But – and there was always this “but” lurking in the shadows – by letting the banking system act as the monetary engine, the fiat money printer, and assuming it could be controlled or at minimum predictably influenced by “discretionary” expectations policy, the dangerous downside was logically obvious the entire time.

What happens if the fiat conjured by private global banks ends up going awry, really awry? Not just inflation, too much as in the seventies, but possible, shockingly maybe inevitably too little.

For those in America, the Japanese had already begun to answer that question during this same period. Let’s go back to Mr. Greenspan, this time in December 2002 with both the dot-com burst and Japan’s Lost Decade already in his rearview:

“Moreover, the tie between money and prices can be altered by dysfunctional financial intermediation, as we have witnessed in Japan. Thus, recent experience understandably has stimulated policymakers worldwide to refocus on deflation and its consequences, decades after dismissing it as a possibility so remote that it no longer warranted serious attention.”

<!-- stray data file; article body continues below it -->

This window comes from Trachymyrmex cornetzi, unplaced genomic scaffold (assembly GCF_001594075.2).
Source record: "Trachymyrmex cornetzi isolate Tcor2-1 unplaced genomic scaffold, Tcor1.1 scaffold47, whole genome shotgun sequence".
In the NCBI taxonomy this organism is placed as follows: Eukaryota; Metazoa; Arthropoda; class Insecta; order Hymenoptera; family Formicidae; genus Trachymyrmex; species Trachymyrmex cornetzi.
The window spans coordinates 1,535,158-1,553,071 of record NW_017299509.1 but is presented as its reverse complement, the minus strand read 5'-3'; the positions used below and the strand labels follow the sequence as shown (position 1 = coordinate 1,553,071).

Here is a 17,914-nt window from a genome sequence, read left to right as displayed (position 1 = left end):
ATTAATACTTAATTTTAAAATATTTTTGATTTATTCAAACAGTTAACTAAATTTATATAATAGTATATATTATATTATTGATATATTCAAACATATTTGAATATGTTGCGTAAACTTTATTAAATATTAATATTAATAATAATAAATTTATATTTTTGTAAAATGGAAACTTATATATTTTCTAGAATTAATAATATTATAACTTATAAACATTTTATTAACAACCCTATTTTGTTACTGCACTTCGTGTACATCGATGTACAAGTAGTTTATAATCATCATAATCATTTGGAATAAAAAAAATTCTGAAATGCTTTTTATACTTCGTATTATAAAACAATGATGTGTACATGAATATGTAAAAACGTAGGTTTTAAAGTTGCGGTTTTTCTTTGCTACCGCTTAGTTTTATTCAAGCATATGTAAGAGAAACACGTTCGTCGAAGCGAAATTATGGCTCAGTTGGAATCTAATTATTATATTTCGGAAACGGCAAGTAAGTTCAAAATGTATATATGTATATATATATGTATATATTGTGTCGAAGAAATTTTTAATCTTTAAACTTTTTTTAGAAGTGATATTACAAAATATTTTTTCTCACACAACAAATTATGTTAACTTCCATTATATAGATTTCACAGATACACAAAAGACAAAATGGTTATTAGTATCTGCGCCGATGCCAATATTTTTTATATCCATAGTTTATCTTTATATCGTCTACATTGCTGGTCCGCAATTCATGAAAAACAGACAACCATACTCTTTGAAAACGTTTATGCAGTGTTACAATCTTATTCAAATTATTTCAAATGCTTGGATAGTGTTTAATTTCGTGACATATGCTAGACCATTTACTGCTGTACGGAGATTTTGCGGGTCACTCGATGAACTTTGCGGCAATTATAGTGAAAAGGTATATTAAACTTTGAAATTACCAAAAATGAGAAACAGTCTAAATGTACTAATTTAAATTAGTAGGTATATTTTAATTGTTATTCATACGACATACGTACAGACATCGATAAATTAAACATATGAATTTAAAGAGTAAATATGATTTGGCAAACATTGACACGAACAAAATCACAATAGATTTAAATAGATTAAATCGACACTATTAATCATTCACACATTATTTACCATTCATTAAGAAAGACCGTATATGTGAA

And what Greenspan alleged proved to be true; in the sense that policymakers around the world begin to treat the deflation threat seriously even though they had come to believe it long ago eradicated (inflation fighting was their sole position after the Great Inflation).

Yet, what had been decided in those few years between the Japanese introduction of QE and the first signs of the first Global Financial Crisis was that the Fed still would only control what it could control but do so by projecting even more confidence and more forcefully asserting its own “toolkit”; the public which might wonder what tools actually in it meant to be thoroughly assuaged by clear language and the self-assured use of it.